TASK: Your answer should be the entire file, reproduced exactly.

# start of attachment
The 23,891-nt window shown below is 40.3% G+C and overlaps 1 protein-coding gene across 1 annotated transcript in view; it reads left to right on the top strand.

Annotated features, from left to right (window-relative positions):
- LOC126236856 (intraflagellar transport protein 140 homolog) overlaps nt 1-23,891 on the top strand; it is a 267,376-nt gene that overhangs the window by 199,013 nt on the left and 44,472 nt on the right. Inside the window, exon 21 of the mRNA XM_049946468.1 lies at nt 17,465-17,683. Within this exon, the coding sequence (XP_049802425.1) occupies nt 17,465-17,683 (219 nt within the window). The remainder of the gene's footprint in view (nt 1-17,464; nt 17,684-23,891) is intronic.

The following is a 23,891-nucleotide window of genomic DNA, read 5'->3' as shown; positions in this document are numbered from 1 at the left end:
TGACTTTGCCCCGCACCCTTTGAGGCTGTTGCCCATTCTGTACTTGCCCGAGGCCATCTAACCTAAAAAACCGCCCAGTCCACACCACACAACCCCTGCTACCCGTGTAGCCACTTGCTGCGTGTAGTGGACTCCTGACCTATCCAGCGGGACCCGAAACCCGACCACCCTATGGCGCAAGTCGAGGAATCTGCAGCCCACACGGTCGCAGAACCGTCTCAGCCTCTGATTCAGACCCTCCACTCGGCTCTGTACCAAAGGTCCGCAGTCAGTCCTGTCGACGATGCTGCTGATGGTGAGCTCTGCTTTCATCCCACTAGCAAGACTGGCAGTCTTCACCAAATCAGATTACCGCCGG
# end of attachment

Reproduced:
The 23,891-nt window shown below is 40.3% G+C and overlaps 1 protein-coding gene across 1 annotated transcript in view; it reads left to right on the top strand.

Annotated features, from left to right (window-relative positions):
- LOC126236856 (intraflagellar transport protein 140 homolog) overlaps nt 1-23,891 on the top strand; it is a 267,376-nt gene that overhangs the window by 199,013 nt on the left and 44,472 nt on the right. Inside the window, exon 21 of the mRNA XM_049946468.1 lies at nt 17,465-17,683. Within this exon, the coding sequence (XP_049802425.1) occupies nt 17,465-17,683 (219 nt within the window). The remainder of the gene's footprint in view (nt 1-17,464; nt 17,684-23,891) is intronic.

The following is a 23,891-nucleotide window of genomic DNA, read 5'->3' as shown; positions in this document are numbered from 1 at the left end:
TGACTTTGCCCCGCACCCTTTGAGGCTGTTGCCCATTCTGTACTTGCCCGAGGCCATCTAACCTAAAAAACCGCCCAGTCCACACCACACAACCCCTGCTACCCGTGTAGCCACTTGCTGCGTGTAGTGGACTCCTGACCTATCCAGCGGGACCCGAAACCCGACCACCCTATGGCGCAAGTCGAGGAATCTGCAGCCCACACGGTCGCAGAACCGTCTCAGCCTCTGATTCAGACCCTCCACTCGGCTCTGTACCAAAGGTCCGCAGTCAGTCCTGTCGACGATGCTGCTGATGGTGAGCTCTGCTTTCATCCCACTAGCAAGACTGGCAGTCTTCACCAAATCAGATTACCGCCGG